Dr. John didn’t go to Jazz Fest this year, but Jazz Fest came to him. Many of the festival’s key players participated in a gala tribute to Dr. John (with top prices going at $500 per seat) at the Saenger Theater, an event shepherded by Blue Note president Don Was, who served as musical director and played bass through much of the show.
The event was filmed and recorded for presumed DVD release and while it was well-supplied with celebrity names, Was cannily ensured the appropriate New Orleans content by relying on George Porter, Jr. to stock the house band with the right local players. Especially during the second half of set one, when Porter took over for Was on bass, the core band was composed of the classic lineup of Porter’s Running Partners—Porter on bass, Brint Anderson on guitar, John Gros on B-3 organ and Mark Mullins on trombone.
Mullins also wrote the horn charts for the whole event, a monumental effort that certainly will draw attention to his brilliance as an arranger. Khris Royal on saxophone and Bobby Campo on trumpet were the rest of the section and Porter’s sidekick from the Funky Meters, Brian Stoltz, was the other guitarist. Chuck Leavell, who toured with Dr. John back in the beginning of his career, played piano, Kenny Aronoff played drums, Irma Thomas sang, and the McCrary Sisters provided great backing vocals.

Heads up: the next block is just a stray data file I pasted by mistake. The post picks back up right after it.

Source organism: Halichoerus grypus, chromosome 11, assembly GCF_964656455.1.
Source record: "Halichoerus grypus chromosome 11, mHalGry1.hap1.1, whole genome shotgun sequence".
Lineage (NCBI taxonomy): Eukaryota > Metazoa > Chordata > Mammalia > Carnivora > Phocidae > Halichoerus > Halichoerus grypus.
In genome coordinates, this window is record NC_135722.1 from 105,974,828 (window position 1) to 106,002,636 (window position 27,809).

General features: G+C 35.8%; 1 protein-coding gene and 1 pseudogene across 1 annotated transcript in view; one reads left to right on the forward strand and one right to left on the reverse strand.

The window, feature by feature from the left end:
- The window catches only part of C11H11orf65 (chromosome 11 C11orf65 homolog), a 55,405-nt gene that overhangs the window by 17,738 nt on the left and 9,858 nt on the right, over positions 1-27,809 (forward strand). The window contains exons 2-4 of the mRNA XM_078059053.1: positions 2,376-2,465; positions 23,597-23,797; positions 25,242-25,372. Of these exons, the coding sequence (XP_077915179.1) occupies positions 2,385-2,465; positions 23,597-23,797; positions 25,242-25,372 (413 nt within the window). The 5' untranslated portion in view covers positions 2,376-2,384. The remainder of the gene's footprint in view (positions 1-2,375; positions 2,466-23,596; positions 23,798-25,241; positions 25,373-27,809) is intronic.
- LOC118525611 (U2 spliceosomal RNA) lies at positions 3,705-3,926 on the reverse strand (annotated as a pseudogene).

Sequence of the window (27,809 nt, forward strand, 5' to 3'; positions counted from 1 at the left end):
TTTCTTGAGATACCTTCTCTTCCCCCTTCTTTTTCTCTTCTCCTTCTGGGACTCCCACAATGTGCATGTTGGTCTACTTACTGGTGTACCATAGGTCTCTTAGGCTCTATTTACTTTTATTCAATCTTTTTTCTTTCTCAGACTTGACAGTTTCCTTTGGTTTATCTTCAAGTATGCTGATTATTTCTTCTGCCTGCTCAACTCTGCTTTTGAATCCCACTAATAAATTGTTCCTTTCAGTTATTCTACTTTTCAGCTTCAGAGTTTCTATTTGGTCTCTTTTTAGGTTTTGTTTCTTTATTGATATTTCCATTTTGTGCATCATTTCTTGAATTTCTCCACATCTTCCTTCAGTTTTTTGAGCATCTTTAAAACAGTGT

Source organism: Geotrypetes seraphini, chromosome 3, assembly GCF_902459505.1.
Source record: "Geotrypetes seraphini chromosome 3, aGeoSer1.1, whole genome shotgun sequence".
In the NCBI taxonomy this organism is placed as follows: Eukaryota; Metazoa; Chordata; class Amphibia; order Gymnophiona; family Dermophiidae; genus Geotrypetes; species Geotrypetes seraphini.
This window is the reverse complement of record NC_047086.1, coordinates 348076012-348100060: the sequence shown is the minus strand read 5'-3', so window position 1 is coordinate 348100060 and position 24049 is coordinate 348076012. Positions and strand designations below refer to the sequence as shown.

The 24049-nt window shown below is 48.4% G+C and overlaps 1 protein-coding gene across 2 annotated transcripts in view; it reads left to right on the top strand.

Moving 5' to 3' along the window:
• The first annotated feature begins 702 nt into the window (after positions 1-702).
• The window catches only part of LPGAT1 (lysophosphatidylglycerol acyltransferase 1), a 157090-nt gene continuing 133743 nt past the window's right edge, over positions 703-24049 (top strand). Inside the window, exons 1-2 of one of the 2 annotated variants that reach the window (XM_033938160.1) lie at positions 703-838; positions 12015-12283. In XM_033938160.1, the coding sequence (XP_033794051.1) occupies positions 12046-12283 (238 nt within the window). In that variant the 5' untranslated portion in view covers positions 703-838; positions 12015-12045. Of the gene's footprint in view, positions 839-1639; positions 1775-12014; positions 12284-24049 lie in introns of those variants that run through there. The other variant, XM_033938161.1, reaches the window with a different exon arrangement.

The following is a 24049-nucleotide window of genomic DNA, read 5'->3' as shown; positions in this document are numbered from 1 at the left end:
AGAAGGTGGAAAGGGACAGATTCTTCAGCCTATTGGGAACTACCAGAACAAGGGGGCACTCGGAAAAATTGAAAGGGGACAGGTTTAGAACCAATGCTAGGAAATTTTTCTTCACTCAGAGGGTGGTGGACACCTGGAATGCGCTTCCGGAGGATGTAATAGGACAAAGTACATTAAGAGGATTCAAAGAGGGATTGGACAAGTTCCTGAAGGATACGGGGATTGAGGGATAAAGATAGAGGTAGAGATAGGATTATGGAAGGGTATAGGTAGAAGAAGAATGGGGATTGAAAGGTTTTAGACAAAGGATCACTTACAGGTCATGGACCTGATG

Mac himself was mostly a spectator, leaving the stage after opening the proceedings with surprise guest Bruce Springsteen for a version of “Right Place Wrong Time.” Springsteen, whose timing has never been off, brought his earnest delivery to a decidedly unusual reading of this lyric. Mac returned once more during the first set to accompany Aaron Neville on a beautiful “Please Send Me Someone To Love.”
The rest of the set consisted of a whirlwind of great cameos including Anders Osborne and Bill Kreutzmann dealing “R U 4 Real,” Allen Toussaint taking a solo turn on his own “Life,” Tab Benoit killing “Stack A Lee” and Dave Malone singing “Good Night Irene.” The highlights of the set were Cyril Neville’s transcendent version of “Indian Red” and Big Chief Monk Boudreaux finishing it off with “Big Chief.”
Widespread Panic took over the stage at the start of set two, playing a powerful rendition of “Familiar Reality.” The set wandered during turns by celebrity musicians including Jimmie Vaughan, Ryan Bingham and John Fogerty, but Warren Haynes (“You Lie”), John Boutte (“Let’s Make a Better World”) and Mavis Staples (“Lay My Burden Down”) were spectacular. Mac returned to close it out with “Peace Brother Peace,” “New Island Soiree,” “Rain,” “I Walk On Gilded Splinters” and “Such A Night.”
The whole cast took the stage for an encore that finished with “Iko Iko.”